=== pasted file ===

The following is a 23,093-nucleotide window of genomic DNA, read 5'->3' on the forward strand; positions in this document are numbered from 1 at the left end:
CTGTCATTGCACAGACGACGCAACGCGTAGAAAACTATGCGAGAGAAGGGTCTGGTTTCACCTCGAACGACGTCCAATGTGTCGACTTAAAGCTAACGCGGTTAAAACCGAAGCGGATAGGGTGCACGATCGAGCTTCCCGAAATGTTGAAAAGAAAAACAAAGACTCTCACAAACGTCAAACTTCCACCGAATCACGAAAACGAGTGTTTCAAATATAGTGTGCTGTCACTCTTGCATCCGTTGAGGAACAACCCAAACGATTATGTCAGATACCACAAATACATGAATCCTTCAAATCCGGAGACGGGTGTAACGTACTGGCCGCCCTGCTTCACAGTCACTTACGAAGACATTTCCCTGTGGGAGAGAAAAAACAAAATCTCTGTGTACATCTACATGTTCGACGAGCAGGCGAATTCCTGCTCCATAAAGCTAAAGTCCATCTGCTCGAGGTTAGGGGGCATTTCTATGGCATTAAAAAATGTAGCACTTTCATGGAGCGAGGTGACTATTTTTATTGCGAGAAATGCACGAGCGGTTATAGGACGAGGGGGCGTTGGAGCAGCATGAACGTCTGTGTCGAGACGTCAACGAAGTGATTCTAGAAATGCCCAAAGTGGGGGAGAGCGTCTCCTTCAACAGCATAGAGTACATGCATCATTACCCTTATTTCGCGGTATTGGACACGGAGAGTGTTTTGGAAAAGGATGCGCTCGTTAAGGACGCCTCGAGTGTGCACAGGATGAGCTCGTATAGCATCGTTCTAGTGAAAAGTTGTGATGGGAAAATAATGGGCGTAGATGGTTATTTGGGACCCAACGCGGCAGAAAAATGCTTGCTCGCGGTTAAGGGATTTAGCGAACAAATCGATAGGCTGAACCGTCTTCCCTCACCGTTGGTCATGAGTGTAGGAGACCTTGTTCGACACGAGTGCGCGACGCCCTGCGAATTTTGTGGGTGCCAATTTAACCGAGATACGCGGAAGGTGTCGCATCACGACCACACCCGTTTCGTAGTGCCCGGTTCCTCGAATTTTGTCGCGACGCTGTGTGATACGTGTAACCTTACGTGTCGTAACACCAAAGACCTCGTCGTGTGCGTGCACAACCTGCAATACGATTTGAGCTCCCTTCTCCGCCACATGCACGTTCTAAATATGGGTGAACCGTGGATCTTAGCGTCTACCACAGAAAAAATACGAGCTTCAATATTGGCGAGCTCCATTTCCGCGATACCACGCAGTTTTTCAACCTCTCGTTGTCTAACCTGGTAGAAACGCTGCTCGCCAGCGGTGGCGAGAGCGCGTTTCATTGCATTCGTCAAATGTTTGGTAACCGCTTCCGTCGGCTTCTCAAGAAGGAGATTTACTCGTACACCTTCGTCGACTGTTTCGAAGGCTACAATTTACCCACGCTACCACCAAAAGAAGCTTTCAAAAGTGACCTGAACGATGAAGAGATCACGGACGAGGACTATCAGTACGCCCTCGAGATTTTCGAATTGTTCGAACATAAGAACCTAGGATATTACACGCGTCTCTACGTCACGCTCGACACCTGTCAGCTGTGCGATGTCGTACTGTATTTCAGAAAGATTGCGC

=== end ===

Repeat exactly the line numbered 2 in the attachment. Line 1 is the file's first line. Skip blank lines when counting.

CTGTCATTGCACAGACGACGCAACGCGTAGAAAACTATGCGAGAGAAGGGTCTGGTTTCACCTCGAACGACGTCCAATGTGTCGACTTAAAGCTAACGCGGTTAAAACCGAAGCGGATAGGGTGCACGATCGAGCTTCCCGAAATGTTGAAAAGAAAAACAAAGACTCTCACAAACGTCAAACTTCCACCGAATCACGAAAACGAGTGTTTCAAATATAGTGTGCTGTCACTCTTGCATCCGTTGAGGAACAACCCAAACGATTATGTCAGATACCACAAATACATGAATCCTTCAAATCCGGAGACGGGTGTAACGTACTGGCCGCCCTGCTTCACAGTCACTTACGAAGACATTTCCCTGTGGGAGAGAAAAAACAAAATCTCTGTGTACATCTACATGTTCGACGAGCAGGCGAATTCCTGCTCCATAAAGCTAAAGTCCATCTGCTCGAGGTTAGGGGGCATTTCTATGGCATTAAAAAATGTAGCACTTTCATGGAGCGAGGTGACTATTTTTATTGCGAGAAATGCACGAGCGGTTATAGGACGAGGGGGCGTTGGAGCAGCATGAACGTCTGTGTCGAGACGTCAACGAAGTGATTCTAGAAATGCCCAAAGTGGGGGAGAGCGTCTCCTTCAACAGCATAGAGTACATGCATCATTACCCTTATTTCGCGGTATTGGACACGGAGAGTGTTTTGGAAAAGGATGCGCTCGTTAAGGACGCCTCGAGTGTGCACAGGATGAGCTCGTATAGCATCGTTCTAGTGAAAAGTTGTGATGGGAAAATAATGGGCGTAGATGGTTATTTGGGACCCAACGCGGCAGAAAAATGCTTGCTCGCGGTTAAGGGATTTAGCGAACAAATCGATAGGCTGAACCGTCTTCCCTCACCGTTGGTCATGAGTGTAGGAGACCTTGTTCGACACGAGTGCGCGACGCCCTGCGAATTTTGTGGGTGCCAATTTAACCGAGATACGCGGAAGGTGTCGCATCACGACCACACCCGTTTCGTAGTGCCCGGTTCCTCGAATTTTGTCGCGACGCTGTGTGATACGTGTAACCTTACGTGTCGTAACACCAAAGACCTCGTCGTGTGCGTGCACAACCTGCAATACGATTTGAGCTCCCTTCTCCGCCACATGCACGTTCTAAATATGGGTGAACCGTGGATCTTAGCGTCTACCACAGAAAAAATACGAGCTTCAATATTGGCGAGCTCCATTTCCGCGATACCACGCAGTTTTTCAACCTCTCGTTGTCTAACCTGGTAGAAACGCTGCTCGCCAGCGGTGGCGAGAGCGCGTTTCATTGCATTCGTCAAATGTTTGGTAACCGCTTCCGTCGGCTTCTCAAGAAGGAGATTTACTCGTACACCTTCGTCGACTGTTTCGAAGGCTACAATTTACCCACGCTACCACCAAAAGAAGCTTTCAAAAGTGACCTGAACGATGAAGAGATCACGGACGAGGACTATCAGTACGCCCTCGAGATTTTCGAATTGTTCGAACATAAGAACCTAGGATATTACACGCGTCTCTACGTCACGCTCGACACCTGTCAGCTGTGCGATGTCGTACTGTATTTCAGAAAGATTGCGC